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QPC's Demise Heralds Consolidation

In early November, QPC Lasers filed for bankruptcy and became the first direct compound semiconductor casualty of the 2008 global financial crisis. Is this a sign of things to come, or an isolated incident, wonders Michael Hatcher.

Like 1929 and 1987 before it, 2008 will go down in history as a momentous year for stocks – and for all the wrong reasons. But what will be the real effect on the compound semiconductor economy?

Ask around at the moment, and the most common response that you get is "it s too early to tell". Put simply, if Nokia isn t sure how many phones it will be shifting next year, then RF Micro Devices won t know how many power amplifiers to manufacture. Go down the supply chain to suppliers such as IQE and AXT, and the crystal ball becomes more murky.

While it might be too early for some, it is certainly too late for one company. QPC Lasers, which manufactured high-power laser chips at its MOCVD facility in Sylmar, went to the wall in early November when senior creditor Finisar called in a $5.4 million debt through a repossession order.

Will this be a sign of things to come? No doubt there are some in the compounds community who are at risk – as in the wider world, the companies with high levels of debt and weak balance sheets.

But the good news is that many of the companies regularly covered in these pages are substantially debt free. In fact, the positions of these companies could end up being very advantageous if, as seems likely, a mood to consolidate emerges from the credit-crash gloom. Of the public companies listed on US exchanges, none of Cree, Bookham, TriQuint, Emcore or IPG Photonics shows significant long-term debt on the balance sheet.

Of those that do show larger debt positions, such as RF Micro Devices and JDSU, the terms of these debts do not appear to pose any short-term risks.

The most notable change among the GaAs manufacturers is the sudden volatility in market share that has resulted from Anadigics lack of focus. The New Jersey company s inability to meet the previously rampant demand for its popular chips has already seen CEO Bami Bastani ejected, along with 100 employees – 15% of the workforce.

To his credit, stand-in Anadigics CEO Gilles Delfassy did not hide behind macroeconomic trends in the company s recent trading update, going on record to say that the chief reason for missing its financial target was entirely of Anadigics own making.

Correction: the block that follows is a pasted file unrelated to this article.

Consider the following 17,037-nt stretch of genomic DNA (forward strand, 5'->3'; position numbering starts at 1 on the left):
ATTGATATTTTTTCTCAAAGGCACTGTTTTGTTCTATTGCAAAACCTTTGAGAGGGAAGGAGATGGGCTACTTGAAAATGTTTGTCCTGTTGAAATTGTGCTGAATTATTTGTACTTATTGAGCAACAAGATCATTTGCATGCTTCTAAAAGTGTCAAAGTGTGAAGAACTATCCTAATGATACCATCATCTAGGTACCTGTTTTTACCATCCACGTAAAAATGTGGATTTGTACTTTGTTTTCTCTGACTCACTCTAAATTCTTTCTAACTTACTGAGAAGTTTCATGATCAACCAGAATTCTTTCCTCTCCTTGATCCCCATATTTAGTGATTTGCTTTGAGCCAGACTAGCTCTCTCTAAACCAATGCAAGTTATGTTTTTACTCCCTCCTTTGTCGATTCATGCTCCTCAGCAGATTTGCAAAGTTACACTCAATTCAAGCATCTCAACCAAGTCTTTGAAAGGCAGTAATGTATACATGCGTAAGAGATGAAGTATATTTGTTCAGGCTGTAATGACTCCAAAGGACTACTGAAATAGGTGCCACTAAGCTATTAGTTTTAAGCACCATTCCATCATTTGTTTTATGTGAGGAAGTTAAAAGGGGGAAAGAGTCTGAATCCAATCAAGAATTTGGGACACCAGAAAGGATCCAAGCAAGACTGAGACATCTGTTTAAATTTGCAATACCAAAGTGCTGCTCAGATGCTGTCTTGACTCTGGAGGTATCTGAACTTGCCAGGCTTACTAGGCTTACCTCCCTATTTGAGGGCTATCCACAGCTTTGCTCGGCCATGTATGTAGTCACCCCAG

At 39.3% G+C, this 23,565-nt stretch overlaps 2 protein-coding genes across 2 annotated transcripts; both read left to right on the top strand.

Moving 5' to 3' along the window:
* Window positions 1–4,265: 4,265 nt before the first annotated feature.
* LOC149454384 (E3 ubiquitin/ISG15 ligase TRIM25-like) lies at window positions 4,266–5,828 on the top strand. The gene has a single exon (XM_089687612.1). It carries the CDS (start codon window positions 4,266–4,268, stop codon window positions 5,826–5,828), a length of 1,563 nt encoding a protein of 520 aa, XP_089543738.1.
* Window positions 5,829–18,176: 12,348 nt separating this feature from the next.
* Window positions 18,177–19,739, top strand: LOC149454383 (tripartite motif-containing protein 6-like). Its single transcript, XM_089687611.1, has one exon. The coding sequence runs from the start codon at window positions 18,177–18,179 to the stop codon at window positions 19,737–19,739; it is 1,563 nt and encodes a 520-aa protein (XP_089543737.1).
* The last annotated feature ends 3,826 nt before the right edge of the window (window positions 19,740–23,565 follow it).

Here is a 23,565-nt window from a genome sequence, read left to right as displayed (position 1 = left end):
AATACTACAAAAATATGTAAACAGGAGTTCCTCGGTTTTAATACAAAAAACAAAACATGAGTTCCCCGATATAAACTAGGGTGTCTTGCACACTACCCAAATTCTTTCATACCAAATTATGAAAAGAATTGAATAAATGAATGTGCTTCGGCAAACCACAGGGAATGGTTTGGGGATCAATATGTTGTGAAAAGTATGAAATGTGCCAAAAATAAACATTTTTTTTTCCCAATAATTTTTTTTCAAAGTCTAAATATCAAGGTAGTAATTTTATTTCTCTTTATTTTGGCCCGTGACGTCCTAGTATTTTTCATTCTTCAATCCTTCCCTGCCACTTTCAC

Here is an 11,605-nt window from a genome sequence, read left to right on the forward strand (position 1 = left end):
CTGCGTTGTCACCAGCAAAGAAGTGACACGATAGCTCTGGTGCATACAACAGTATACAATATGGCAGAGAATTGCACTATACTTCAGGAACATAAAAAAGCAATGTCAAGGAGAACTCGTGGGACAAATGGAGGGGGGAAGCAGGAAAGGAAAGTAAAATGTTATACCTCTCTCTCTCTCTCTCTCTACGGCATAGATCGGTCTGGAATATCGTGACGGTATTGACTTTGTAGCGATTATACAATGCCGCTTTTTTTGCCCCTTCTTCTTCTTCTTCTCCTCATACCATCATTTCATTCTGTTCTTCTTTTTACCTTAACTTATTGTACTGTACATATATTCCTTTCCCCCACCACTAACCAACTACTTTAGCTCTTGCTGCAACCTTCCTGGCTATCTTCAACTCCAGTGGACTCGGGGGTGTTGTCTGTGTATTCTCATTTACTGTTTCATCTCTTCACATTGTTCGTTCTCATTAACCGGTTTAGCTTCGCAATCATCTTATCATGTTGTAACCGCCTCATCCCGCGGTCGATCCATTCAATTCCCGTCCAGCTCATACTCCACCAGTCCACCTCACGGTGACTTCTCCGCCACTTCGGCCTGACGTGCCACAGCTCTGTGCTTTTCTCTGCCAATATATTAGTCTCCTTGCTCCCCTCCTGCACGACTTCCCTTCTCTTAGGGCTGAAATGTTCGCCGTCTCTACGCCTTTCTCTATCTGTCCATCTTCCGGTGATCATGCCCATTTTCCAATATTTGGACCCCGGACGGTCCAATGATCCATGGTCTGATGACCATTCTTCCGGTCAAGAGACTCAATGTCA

It had been through a spell of stellar growth between 2006 and 2008, but with companies like Intel demanding more and more of the multi-band power amplifiers and high-spec front-end modules in which Anadigics specializes, the failure to meet that demand has come at a damaging cost.

RF Micro Devices and Skyworks Solutions both say that they have gained market share in the aftermath of this slip-up. Meanwhile, Anadigics share price – which had been one of the best performing among compound semiconductor stocks since 2005 – has collapsed. Even accounting for the general stock market carnage of 2008, the company has suffered in comparison with its peers (figure 1).

Anadigics balance sheet shows $38 million in long-term liabilities. But even when added to the $15.5 million loss from its latest quarter, the $130 million cash and cash equivalents that are also listed on its most recent balance sheet should provide a buffer.

Skyworks, perhaps the greatest beneficiary of Anadigics difficulties, used some of the $111 million net profit that it made in the fiscal year ended October 3 to reduce its own debt exposure. The Woburn-based company retired $62.4 million in convertible long-term debt on its balance sheet, reducing that liability to $137.6 million.

One company where existing liabilities might pose more of a problem could be equipment provider Aviza, which is exposed to a $12.3 million long-term debt. Certainly the stock market appears to think so, dragging the company deep into the realm of penny stocks over the past 12 months. Now facing almost certain expulsion from the Nasdaq index, which does not allow shares to trade below $1.00 for an extended period, the market capitalized Aviza at a measly $3.5 million on November 7 ($0.16 per share).

With such depressed valuations, the industry ought to be ripe for some serious consolidation – driven by the companies with little or no exposure to debt. In the fiber-optic component sector, which many believe still supports too many chip manufacturers, that consolidation might be imminent.

For those brave enough to take the risk, there are some rich pickings on offer.


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